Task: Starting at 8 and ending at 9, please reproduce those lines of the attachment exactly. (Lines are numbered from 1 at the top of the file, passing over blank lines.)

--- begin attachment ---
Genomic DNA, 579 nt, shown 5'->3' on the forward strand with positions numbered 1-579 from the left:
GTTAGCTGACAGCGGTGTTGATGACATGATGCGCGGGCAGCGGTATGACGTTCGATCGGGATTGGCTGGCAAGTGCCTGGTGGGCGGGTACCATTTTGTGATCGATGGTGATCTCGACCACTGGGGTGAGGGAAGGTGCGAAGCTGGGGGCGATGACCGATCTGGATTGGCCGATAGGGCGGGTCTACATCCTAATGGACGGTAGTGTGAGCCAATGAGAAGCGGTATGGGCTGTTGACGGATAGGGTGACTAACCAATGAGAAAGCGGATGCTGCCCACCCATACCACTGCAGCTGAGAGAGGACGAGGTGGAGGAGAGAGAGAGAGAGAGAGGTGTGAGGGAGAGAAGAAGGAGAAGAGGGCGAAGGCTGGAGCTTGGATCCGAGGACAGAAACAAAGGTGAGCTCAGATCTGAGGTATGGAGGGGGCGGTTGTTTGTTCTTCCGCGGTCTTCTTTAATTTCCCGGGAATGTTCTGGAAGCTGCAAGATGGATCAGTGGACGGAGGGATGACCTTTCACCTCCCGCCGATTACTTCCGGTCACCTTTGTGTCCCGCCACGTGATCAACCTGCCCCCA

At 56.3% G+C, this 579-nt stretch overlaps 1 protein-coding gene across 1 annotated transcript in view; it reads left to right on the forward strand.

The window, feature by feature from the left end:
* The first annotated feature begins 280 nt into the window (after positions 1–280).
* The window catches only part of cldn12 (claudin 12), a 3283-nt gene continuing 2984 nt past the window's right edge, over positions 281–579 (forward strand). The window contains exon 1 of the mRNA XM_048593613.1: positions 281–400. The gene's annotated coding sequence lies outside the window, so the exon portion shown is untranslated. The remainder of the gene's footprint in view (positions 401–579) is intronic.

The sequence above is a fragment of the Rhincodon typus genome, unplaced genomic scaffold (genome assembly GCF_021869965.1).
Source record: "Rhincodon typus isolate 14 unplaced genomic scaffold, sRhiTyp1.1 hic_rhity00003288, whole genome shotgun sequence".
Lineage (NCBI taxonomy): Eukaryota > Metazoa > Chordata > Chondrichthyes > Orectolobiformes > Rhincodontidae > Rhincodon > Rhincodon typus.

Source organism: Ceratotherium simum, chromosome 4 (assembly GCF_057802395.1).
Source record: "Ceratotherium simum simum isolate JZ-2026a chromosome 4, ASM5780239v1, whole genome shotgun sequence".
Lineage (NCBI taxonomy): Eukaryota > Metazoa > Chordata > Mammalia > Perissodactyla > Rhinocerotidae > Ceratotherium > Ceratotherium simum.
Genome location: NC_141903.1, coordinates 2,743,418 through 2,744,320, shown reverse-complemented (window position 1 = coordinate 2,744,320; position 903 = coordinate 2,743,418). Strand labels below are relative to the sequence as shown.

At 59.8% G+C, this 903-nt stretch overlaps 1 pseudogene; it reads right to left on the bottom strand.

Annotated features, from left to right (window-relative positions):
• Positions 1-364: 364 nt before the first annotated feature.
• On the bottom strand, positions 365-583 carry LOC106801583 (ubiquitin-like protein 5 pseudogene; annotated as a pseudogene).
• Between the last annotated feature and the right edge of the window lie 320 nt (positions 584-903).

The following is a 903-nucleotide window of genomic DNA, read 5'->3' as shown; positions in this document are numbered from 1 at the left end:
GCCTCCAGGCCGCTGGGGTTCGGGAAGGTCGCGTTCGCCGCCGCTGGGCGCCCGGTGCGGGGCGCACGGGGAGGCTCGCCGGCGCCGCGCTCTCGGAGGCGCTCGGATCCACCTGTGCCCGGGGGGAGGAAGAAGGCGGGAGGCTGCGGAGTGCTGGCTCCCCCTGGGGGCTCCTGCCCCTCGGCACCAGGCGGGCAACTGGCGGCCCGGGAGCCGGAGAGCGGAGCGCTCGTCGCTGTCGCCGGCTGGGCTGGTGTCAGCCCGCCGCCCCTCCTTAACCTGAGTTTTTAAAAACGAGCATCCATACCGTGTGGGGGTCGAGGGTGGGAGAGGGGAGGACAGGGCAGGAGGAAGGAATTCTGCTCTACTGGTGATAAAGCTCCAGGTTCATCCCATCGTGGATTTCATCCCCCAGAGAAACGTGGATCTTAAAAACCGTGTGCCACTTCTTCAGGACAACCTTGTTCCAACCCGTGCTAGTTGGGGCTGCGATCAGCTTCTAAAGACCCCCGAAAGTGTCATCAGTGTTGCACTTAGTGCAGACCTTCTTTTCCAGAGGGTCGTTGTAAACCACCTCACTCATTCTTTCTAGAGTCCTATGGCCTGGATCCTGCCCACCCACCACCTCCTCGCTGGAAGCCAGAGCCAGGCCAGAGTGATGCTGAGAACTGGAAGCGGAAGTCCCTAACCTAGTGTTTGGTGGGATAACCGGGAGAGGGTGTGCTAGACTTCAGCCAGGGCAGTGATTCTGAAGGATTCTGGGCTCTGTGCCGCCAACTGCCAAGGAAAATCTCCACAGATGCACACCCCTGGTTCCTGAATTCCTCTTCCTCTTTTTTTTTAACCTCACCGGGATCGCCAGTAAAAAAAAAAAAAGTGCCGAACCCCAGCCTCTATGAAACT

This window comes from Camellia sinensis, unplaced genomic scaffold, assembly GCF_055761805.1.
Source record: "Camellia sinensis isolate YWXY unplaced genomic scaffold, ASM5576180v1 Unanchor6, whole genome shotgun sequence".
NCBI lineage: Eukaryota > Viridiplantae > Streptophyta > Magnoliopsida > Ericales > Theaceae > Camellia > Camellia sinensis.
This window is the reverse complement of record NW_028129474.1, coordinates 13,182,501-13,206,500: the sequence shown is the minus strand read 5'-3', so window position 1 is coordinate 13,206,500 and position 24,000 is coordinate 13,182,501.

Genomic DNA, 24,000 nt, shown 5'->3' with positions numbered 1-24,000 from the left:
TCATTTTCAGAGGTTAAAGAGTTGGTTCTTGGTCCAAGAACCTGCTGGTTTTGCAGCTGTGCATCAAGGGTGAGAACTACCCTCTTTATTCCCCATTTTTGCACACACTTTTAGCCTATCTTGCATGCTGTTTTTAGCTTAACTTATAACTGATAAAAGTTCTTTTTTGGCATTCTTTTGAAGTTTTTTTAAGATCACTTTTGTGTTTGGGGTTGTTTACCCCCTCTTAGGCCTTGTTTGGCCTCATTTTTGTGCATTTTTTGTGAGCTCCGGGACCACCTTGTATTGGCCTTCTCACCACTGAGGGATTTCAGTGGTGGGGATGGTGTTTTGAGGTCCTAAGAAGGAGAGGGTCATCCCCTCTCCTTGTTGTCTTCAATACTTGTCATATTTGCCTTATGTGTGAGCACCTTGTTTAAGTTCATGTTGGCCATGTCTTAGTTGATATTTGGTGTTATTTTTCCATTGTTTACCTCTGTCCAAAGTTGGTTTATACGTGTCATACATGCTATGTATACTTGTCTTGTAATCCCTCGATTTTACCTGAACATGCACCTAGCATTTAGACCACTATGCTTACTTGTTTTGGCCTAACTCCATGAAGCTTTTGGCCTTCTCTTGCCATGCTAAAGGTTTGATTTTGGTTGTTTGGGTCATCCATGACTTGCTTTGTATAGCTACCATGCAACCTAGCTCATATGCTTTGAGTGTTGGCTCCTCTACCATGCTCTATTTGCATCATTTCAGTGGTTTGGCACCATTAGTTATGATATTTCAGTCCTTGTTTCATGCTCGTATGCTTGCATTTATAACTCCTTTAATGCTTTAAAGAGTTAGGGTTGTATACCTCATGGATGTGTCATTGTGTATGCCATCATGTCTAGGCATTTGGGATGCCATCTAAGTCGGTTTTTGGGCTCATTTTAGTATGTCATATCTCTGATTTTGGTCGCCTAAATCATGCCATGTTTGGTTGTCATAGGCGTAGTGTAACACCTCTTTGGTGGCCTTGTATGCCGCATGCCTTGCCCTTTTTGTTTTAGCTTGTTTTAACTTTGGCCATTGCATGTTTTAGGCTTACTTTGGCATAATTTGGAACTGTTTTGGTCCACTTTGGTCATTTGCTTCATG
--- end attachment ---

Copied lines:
Source record: "Rhincodon typus isolate 14 unplaced genomic scaffold, sRhiTyp1.1 hic_rhity00003288, whole genome shotgun sequence".
Lineage (NCBI taxonomy): Eukaryota > Metazoa > Chordata > Chondrichthyes > Orectolobiformes > Rhincodontidae > Rhincodon > Rhincodon typus.